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September 28, 2023

Protecting Peru’s Coastline

Fishing vessels doc at Matarani, a port city in Southern Peru. © Oceana/Sebastian Castaneda


Artisanal fishers achieve a victory that will support generations to come 

Armando Paiva grew up fishing in Piura, Peru, like his father and grandfather. Full of vibrant marine life and commercially important fish like anchoveta, the first five nautical miles off Peru’s coast cover a vast, biodiverse area important to artisanal fishers, who provide 80% of the fish that feeds Peru’s population. But much can change in a generation. 

A purse seine scoops up fish in Peruvian waters. ©Oceana

Fishing vessels now lower weighted nets close to the coast, unselectively scooping up fish and risking damage to the seafloor in the process. While sometimes the catch is destined for Peruvian plates, other times it is bound for processing plants, where the fish are ground into fishmeal and shipped to foreign countries as feed for livestock and farmed fish.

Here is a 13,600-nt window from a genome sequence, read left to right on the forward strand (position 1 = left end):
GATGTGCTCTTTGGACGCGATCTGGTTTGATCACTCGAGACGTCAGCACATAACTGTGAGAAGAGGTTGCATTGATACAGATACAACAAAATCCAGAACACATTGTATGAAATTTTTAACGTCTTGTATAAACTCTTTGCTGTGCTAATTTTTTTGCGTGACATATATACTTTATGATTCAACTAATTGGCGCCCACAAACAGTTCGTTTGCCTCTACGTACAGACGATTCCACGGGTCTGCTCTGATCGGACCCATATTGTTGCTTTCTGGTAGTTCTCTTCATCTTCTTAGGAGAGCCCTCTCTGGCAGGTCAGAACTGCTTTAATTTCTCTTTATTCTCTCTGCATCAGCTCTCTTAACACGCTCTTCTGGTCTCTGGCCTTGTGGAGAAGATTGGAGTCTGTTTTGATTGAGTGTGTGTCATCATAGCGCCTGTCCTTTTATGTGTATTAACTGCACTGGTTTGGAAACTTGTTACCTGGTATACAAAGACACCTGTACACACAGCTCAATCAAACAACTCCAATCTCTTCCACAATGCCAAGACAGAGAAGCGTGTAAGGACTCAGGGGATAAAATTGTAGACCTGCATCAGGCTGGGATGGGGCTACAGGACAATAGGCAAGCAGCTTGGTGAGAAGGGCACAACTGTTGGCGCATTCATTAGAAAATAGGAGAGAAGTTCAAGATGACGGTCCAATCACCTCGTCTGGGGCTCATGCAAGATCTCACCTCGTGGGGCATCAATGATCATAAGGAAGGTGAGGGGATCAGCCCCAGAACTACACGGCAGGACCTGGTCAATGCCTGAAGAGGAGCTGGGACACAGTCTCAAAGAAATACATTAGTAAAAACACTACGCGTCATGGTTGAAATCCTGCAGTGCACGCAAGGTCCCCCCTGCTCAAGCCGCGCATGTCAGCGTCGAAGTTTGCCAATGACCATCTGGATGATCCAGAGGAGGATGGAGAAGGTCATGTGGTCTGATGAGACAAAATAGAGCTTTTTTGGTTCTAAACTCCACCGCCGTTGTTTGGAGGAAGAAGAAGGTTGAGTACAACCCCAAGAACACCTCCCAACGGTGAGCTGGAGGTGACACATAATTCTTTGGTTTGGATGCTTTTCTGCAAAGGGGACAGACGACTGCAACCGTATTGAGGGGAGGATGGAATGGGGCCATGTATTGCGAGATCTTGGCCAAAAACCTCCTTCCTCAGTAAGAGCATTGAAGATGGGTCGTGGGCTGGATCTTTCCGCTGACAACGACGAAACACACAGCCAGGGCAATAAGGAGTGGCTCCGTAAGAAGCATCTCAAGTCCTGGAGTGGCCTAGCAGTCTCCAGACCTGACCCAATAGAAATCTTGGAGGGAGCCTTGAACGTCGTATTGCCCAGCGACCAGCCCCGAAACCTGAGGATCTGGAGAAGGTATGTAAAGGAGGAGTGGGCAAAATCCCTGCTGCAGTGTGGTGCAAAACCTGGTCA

Now Paiva is a board member of the El Toril Artisanal Fishermen’s Union in Piura, and his career involves not only fishing but advocating on behalf of artisanal fishers in his community and building alliances with others across the country. Their goal: strengthen Peru’s General Fisheries Law to preserve their livelihoods, communities, and the health of the ocean. Their opposition: an industrial fishing industry with deep pockets and equally deep political ties. Yet, thanks to the resolve of Peru’s artisanal fishers and Oceana’s legal support, the tide has finally turned.